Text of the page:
I Hate Faux-minist Double Standards As Much As The Next Feminist. But There's One That Exists for a Reason.
Last weekend, I went to a rooftop birthday party -- during which I had an entire conversation with a dude while staring at his crotch.
"Does this bother you?" I finally asked, without bothering to look into his eyes.
"What? Being objectified? Not at all!" he replied. "Men spend their whole lives trying to be objectified by women."
Which is pretty much what I expected him to say.
I "objectified" a few other guys that week, and they all said the same thing. (Except for one, who claimed he didn't even notice -- but I was skeptical. I suspected he was just playing into his whole "Oh! I'm so clueless, I have no idea when girls are into me!" image thing. Which, like, if that's actually the case, learn some social skills. They're skills, not innate talents, and if you don't have them, it's only by choice. But I digress.)
When you ask women, on the other hand...
Totally different story.
Part of it is simply a frequency thing: almost every woman regularly catches guys staring at her cleavage instead of listening to her speak. Almost every woman has been catcalled, whether she was bundled up in a winter coat or jogging in a sports bra. And don't even get me started on unwanted touching at bars, school, and work.
Meanwhile, most of the guys I know have a story they like to tell about the time a woman slapped their ass or shouted something lewd from across the street. They enjoy telling these stories... because they have exactly one of them.
It happened once, and it kind of made them feel like The Man.
But the other majorly important thing here is that, not only does it rarely happen... but it's also not at all scary when it does.
Most men are larger, faster, and stronger than most women.
Never, at any point, does the guy who just got catcalled for the first (and last) time in his life worry that the 5'6, 120-pound woman doing the shouting could overpower him or pull him into her vehicle.
Some men seem to think of catcalling as a compliment... but most women don't see it that way. In fact, to help men figure out whether or not to catcall women, Playboy made a really useful infographic:
Women don't think it's flattering or funny. Even though men, when they imagine themselves in the inverse situation, might.
I hate the "fainting couch feminist"/"fauxminist"/"women as a child feminist" obsession with "the power dynamics." But objectification, catcalling, and unwanted touching are all examples of times when there is a very real, physical difference in power.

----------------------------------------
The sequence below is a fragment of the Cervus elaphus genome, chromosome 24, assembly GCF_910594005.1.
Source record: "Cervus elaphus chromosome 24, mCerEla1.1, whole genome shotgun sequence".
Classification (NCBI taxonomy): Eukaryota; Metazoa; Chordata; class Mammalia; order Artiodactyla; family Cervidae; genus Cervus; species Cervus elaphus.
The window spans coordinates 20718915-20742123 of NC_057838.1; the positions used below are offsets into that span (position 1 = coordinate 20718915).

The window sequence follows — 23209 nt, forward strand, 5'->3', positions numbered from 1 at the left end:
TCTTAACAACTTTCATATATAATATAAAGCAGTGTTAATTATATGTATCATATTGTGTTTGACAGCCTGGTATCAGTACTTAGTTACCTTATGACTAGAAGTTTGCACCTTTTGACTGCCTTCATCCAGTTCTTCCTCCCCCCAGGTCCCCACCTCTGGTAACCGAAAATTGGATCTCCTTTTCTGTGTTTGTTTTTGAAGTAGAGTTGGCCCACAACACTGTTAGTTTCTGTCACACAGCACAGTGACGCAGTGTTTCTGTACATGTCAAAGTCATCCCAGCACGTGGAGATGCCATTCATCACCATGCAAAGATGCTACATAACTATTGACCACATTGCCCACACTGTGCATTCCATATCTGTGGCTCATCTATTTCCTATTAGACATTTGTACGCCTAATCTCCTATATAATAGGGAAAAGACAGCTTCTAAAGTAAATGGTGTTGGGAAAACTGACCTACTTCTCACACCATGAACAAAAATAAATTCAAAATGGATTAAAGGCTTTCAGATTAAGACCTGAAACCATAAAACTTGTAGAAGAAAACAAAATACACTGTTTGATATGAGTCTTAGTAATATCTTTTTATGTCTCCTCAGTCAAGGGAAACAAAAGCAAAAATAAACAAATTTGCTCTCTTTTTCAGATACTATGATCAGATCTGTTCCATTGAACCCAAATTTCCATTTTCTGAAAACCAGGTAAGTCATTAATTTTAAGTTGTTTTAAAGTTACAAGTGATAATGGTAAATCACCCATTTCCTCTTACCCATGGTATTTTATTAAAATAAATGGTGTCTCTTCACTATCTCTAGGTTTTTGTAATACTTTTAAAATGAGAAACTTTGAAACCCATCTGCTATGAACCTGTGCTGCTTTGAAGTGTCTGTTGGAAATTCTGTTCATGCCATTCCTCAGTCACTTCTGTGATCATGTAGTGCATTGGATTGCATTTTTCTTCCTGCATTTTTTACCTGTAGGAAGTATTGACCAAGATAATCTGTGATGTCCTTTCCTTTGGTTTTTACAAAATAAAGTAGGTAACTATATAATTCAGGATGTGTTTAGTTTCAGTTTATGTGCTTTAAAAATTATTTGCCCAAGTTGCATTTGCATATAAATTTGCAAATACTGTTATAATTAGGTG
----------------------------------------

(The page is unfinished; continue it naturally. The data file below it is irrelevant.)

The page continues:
I mean... unless you don't believe in biology. But you're not emotional and irrational, right? You can admit that scientific facts are facts, right?
That said, I also hate the fauxminist obsession with telling women how dangerous and scary the world is. As I wrote in Mollie Tibbetts is Dead. But That Doesn't Mean Jogging Is "Unsafe" For Women:
When I think about the carefree bliss I experience both during travel and while pursuing everyday miracles, like chasing the moon or naked night hiking in a local preserve...
Jogging isn't dangerous (except maybe for your ankles or knees). Traveling alone isn't dangerous. The media sensationalizes the murders and rapes that do happen during such activities because they are so rare...
That, combined with the fact that #YesAllWomen exists (even though, yes, #NotAllMen are sexual predators), creates a heightened sense of threat and danger when men engage in certain behaviors.
So, like... is it really that hard not to touch people you don't know?
Is it really that hard not to tell women to smile on command? (Even if you have good intentions, it's really freaking rude, and you will hopefully be met with scorn and mockery.)
I know lots of guys like to read things like this, then instantly start whining that I'm instructing them to never hit on or talk to a woman again.
That's not what I'm doing. I'm actually helping you. Because think of it this way:
These behaviors are never going to land you a date.
Pretty girls already know they're pretty. Telling them so won't endear you to them.
A better approach would be to just, like... you know. Actually have something interesting to say. Read a book. Educate yourself. Get a hobby and a good job. Learn some social skills. And remember: if there's an attraction, you don't need a "pickup line."
And if you're some well-meaning guy who's trying to be a feminist ally but you keep putting your foot in your mouth, you should check out Guys, Let's Face It: Either Way, You Just Can't Win.
And don't forget to follow on me Facebook, Twitter, and Instagram.
About the Author
Eva is a content specialist with a passion for play, travel... and a little bit of girl power. Read more >
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